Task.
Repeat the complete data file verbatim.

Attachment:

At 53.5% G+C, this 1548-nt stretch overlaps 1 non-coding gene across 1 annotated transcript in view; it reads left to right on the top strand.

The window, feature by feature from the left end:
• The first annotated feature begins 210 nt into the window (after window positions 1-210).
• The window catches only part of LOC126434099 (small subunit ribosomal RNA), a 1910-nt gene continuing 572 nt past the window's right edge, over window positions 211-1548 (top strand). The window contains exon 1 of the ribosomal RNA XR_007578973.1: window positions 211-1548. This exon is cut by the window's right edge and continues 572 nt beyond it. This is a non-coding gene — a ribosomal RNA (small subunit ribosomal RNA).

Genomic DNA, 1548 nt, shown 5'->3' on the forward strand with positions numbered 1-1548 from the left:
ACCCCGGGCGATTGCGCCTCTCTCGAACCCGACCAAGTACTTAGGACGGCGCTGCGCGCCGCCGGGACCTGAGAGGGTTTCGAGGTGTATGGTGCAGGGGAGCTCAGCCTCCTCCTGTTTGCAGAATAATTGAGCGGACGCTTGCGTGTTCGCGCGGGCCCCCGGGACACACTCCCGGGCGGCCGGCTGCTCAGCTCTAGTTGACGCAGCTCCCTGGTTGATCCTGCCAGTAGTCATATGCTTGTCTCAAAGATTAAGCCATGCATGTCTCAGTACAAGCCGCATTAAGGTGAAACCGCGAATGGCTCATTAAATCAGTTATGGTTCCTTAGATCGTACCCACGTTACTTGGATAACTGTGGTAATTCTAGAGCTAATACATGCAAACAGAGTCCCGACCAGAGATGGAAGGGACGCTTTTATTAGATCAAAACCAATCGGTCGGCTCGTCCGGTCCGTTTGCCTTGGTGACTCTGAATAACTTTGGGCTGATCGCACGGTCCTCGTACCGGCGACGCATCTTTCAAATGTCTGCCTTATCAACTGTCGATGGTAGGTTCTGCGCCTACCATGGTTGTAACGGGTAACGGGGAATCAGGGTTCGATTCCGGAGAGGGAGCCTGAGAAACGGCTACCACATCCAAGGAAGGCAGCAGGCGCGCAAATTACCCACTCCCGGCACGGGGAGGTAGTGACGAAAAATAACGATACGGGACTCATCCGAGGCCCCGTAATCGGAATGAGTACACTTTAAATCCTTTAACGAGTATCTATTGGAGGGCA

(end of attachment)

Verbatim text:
At 53.5% G+C, this 1548-nt stretch overlaps 1 non-coding gene across 1 annotated transcript in view; it reads left to right on the top strand.

The window, feature by feature from the left end:
• The first annotated feature begins 210 nt into the window (after window positions 1-210).
• The window catches only part of LOC126434099 (small subunit ribosomal RNA), a 1910-nt gene continuing 572 nt past the window's right edge, over window positions 211-1548 (top strand). The window contains exon 1 of the ribosomal RNA XR_007578973.1: window positions 211-1548. This exon is cut by the window's right edge and continues 572 nt beyond it. This is a non-coding gene — a ribosomal RNA (small subunit ribosomal RNA).

Genomic DNA, 1548 nt, shown 5'->3' on the forward strand with positions numbered 1-1548 from the left:
ACCCCGGGCGATTGCGCCTCTCTCGAACCCGACCAAGTACTTAGGACGGCGCTGCGCGCCGCCGGGACCTGAGAGGGTTTCGAGGTGTATGGTGCAGGGGAGCTCAGCCTCCTCCTGTTTGCAGAATAATTGAGCGGACGCTTGCGTGTTCGCGCGGGCCCCCGGGACACACTCCCGGGCGGCCGGCTGCTCAGCTCTAGTTGACGCAGCTCCCTGGTTGATCCTGCCAGTAGTCATATGCTTGTCTCAAAGATTAAGCCATGCATGTCTCAGTACAAGCCGCATTAAGGTGAAACCGCGAATGGCTCATTAAATCAGTTATGGTTCCTTAGATCGTACCCACGTTACTTGGATAACTGTGGTAATTCTAGAGCTAATACATGCAAACAGAGTCCCGACCAGAGATGGAAGGGACGCTTTTATTAGATCAAAACCAATCGGTCGGCTCGTCCGGTCCGTTTGCCTTGGTGACTCTGAATAACTTTGGGCTGATCGCACGGTCCTCGTACCGGCGACGCATCTTTCAAATGTCTGCCTTATCAACTGTCGATGGTAGGTTCTGCGCCTACCATGGTTGTAACGGGTAACGGGGAATCAGGGTTCGATTCCGGAGAGGGAGCCTGAGAAACGGCTACCACATCCAAGGAAGGCAGCAGGCGCGCAAATTACCCACTCCCGGCACGGGGAGGTAGTGACGAAAAATAACGATACGGGACTCATCCGAGGCCCCGTAATCGGAATGAGTACACTTTAAATCCTTTAACGAGTATCTATTGGAGGGCA